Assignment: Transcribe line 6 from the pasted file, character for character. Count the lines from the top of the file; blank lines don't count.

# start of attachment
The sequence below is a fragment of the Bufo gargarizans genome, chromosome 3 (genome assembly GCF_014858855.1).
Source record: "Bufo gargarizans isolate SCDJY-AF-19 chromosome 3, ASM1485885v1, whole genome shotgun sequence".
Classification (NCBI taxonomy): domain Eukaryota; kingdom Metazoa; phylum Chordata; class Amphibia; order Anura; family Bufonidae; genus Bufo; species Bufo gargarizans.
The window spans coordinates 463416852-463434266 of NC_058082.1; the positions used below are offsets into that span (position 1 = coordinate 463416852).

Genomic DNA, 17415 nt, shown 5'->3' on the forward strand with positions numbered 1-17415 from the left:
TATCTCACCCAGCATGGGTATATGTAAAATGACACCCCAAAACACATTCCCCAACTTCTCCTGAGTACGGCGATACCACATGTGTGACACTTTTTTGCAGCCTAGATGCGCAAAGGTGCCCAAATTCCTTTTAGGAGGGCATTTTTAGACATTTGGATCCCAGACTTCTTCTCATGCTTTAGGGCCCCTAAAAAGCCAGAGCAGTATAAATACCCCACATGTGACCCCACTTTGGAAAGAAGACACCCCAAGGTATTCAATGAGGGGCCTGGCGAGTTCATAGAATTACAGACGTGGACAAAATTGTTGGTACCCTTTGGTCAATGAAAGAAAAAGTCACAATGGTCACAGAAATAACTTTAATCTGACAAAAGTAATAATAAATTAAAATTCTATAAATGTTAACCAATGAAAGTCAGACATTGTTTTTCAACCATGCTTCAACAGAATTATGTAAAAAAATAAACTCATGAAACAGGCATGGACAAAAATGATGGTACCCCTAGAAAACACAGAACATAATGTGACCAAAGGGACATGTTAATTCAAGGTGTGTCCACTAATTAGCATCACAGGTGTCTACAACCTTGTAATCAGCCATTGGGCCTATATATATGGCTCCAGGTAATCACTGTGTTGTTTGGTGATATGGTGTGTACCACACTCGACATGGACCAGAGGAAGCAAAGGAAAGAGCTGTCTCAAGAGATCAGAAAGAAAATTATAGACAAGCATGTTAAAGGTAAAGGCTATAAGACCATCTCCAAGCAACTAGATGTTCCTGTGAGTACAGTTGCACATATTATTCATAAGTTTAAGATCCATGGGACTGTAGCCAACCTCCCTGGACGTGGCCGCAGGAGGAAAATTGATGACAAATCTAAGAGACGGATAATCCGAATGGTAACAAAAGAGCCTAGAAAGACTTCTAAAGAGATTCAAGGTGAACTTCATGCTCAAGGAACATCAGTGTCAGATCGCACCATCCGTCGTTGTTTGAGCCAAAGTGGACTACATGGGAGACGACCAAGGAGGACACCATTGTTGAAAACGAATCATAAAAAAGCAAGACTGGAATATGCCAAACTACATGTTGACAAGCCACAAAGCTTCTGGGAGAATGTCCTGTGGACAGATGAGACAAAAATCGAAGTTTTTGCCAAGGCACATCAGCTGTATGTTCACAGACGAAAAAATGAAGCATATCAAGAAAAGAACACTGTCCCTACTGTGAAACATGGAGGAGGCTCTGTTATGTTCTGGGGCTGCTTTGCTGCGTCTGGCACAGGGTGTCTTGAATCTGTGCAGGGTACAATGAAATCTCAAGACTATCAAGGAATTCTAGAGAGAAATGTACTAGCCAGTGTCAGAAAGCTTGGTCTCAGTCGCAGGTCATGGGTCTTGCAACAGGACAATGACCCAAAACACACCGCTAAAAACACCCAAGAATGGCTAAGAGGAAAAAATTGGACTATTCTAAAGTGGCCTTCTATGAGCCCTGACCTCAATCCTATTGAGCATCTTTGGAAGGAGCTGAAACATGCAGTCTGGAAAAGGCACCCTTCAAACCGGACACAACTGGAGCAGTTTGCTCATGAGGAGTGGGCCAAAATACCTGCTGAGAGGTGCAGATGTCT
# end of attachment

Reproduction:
TATCTCACCCAGCATGGGTATATGTAAAATGACACCCCAAAACACATTCCCCAACTTCTCCTGAGTACGGCGATACCACATGTGTGACACTTTTTTGCAGCCTAGATGCGCAAAGGTGCCCAAATTCCTTTTAGGAGGGCATTTTTAGACATTTGGATCCCAGACTTCTTCTCATGCTTTAGGGCCCCTAAAAAGCCAGAGCAGTATAAATACCCCACATGTGACCCCACTTTGGAAAGAAGACACCCCAAGGTATTCAATGAGGGGCCTGGCGAGTTCATAGAATTACAGACGTGGACAAAATTGTTGGTACCCTTTGGTCAATGAAAGAAAAAGTCACAATGGTCACAGAAATAACTTTAATCTGACAAAAGTAATAATAAATTAAAATTCTATAAATGTTAACCAATGAAAGTCAGACATTGTTTTTCAACCATGCTTCAACAGAATTATGTAAAAAAATAAACTCATGAAACAGGCATGGACAAAAATGATGGTACCCCTAGAAAACACAGAACATAATGTGACCAAAGGGACATGTTAATTCAAGGTGTGTCCACTAATTAGCATCACAGGTGTCTACAACCTTGTAATCAGCCATTGGGCCTATATATATGGCTCCAGGTAATCACTGTGTTGTTTGGTGATATGGTGTGTACCACACTCGACATGGACCAGAGGAAGCAAAGGAAAGAGCTGTCTCAAGAGATCAGAAAGAAAATTATAGACAAGCATGTTAAAGGTAAAGGCTATAAGACCATCTCCAAGCAACTAGATGTTCCTGTGAGTACAGTTGCACATATTATTCATAAGTTTAAGATCCATGGGACTGTAGCCAACCTCCCTGGACGTGGCCGCAGGAGGAAAATTGATGACAAATCTAAGAGACGGATAATCCGAATGGTAACAAAAGAGCCTAGAAAGACTTCTAAAGAGATTCAAGGTGAACTTCATGCTCAAGGAACATCAGTGTCAGATCGCACCATCCGTCGTTGTTTGAGCCAAAGTGGACTACATGGGAGACGACCAAGGAGGACACCATTGTTGAAAACGAATCATAAAAAAGCAAGACTGGAATATGCCAAACTACATGTTGACAAGCCACAAAGCTTCTGGGAGAATGTCCTGTGGACAGATGAGACAAAAATCGAAGTTTTTGCCAAGGCACATCAGCTGTATGTTCACAGACGAAAAAATGAAGCATATCAAGAAAAGAACACTGTCCCTACTGTGAAACATGGAGGAGGCTCTGTTATGTTCTGGGGCTGCTTTGCTGCGTCTGGCACAGGGTGTCTTGAATCTGTGCAGGGTACAATGAAATCTCAAGACTATCAAGGAATTCTAGAGAGAAATGTACTAGCCAGTGTCAGAAAGCTTGGTCTCAGTCGCAGGTCATGGGTCTTGCAACAGGACAATGACCCAAAACACACCGCTAAAAACACCCAAGAATGGCTAAGAGGAAAAAATTGGACTATTCTAAAGTGGCCTTCTATGAGCCCTGACCTCAATCCTATTGAGCATCTTTGGAAGGAGCTGAAACATGCAGTCTGGAAAAGGCACCCTTCAAACCGGACACAACTGGAGCAGTTTGCTCATGAGGAGTGGGCCAAAATACCTGCTGAGAGGTGCAGATGTCT